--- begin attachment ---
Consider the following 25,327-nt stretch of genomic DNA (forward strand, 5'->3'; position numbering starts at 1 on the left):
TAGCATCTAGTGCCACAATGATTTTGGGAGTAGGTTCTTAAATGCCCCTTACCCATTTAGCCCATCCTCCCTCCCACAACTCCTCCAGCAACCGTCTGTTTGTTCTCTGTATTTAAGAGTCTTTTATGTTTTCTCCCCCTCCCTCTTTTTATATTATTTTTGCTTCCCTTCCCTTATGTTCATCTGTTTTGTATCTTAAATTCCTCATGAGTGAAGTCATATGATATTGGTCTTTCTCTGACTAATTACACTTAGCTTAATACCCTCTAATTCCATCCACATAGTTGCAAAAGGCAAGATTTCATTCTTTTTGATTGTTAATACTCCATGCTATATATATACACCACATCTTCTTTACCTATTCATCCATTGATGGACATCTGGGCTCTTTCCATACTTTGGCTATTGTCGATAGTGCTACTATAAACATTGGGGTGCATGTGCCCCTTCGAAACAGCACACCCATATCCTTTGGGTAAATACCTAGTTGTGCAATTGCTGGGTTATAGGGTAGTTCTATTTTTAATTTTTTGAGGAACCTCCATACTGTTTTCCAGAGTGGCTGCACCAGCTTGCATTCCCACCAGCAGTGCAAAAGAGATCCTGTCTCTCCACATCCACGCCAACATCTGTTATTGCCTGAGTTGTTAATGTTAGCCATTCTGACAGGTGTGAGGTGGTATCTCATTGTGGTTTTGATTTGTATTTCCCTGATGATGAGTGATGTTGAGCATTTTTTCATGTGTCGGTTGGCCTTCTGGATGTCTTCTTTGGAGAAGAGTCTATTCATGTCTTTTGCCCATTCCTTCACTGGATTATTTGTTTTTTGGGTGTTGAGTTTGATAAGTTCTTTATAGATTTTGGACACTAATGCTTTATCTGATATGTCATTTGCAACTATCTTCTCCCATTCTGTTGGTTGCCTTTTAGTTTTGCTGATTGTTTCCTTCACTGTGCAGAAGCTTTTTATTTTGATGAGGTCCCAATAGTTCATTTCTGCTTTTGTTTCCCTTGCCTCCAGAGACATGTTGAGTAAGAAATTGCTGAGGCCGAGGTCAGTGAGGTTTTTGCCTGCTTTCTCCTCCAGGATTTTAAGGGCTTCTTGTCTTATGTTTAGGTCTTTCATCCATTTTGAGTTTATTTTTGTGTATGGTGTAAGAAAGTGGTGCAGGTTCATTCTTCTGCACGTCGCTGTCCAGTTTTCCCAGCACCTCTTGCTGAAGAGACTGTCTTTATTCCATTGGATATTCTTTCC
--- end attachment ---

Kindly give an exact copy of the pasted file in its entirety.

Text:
Consider the following 25,327-nt stretch of genomic DNA (forward strand, 5'->3'; position numbering starts at 1 on the left):
TAGCATCTAGTGCCACAATGATTTTGGGAGTAGGTTCTTAAATGCCCCTTACCCATTTAGCCCATCCTCCCTCCCACAACTCCTCCAGCAACCGTCTGTTTGTTCTCTGTATTTAAGAGTCTTTTATGTTTTCTCCCCCTCCCTCTTTTTATATTATTTTTGCTTCCCTTCCCTTATGTTCATCTGTTTTGTATCTTAAATTCCTCATGAGTGAAGTCATATGATATTGGTCTTTCTCTGACTAATTACACTTAGCTTAATACCCTCTAATTCCATCCACATAGTTGCAAAAGGCAAGATTTCATTCTTTTTGATTGTTAATACTCCATGCTATATATATACACCACATCTTCTTTACCTATTCATCCATTGATGGACATCTGGGCTCTTTCCATACTTTGGCTATTGTCGATAGTGCTACTATAAACATTGGGGTGCATGTGCCCCTTCGAAACAGCACACCCATATCCTTTGGGTAAATACCTAGTTGTGCAATTGCTGGGTTATAGGGTAGTTCTATTTTTAATTTTTTGAGGAACCTCCATACTGTTTTCCAGAGTGGCTGCACCAGCTTGCATTCCCACCAGCAGTGCAAAAGAGATCCTGTCTCTCCACATCCACGCCAACATCTGTTATTGCCTGAGTTGTTAATGTTAGCCATTCTGACAGGTGTGAGGTGGTATCTCATTGTGGTTTTGATTTGTATTTCCCTGATGATGAGTGATGTTGAGCATTTTTTCATGTGTCGGTTGGCCTTCTGGATGTCTTCTTTGGAGAAGAGTCTATTCATGTCTTTTGCCCATTCCTTCACTGGATTATTTGTTTTTTGGGTGTTGAGTTTGATAAGTTCTTTATAGATTTTGGACACTAATGCTTTATCTGATATGTCATTTGCAACTATCTTCTCCCATTCTGTTGGTTGCCTTTTAGTTTTGCTGATTGTTTCCTTCACTGTGCAGAAGCTTTTTATTTTGATGAGGTCCCAATAGTTCATTTCTGCTTTTGTTTCCCTTGCCTCCAGAGACATGTTGAGTAAGAAATTGCTGAGGCCGAGGTCAGTGAGGTTTTTGCCTGCTTTCTCCTCCAGGATTTTAAGGGCTTCTTGTCTTATGTTTAGGTCTTTCATCCATTTTGAGTTTATTTTTGTGTATGGTGTAAGAAAGTGGTGCAGGTTCATTCTTCTGCACGTCGCTGTCCAGTTTTCCCAGCACCTCTTGCTGAAGAGACTGTCTTTATTCCATTGGATATTCTTTCC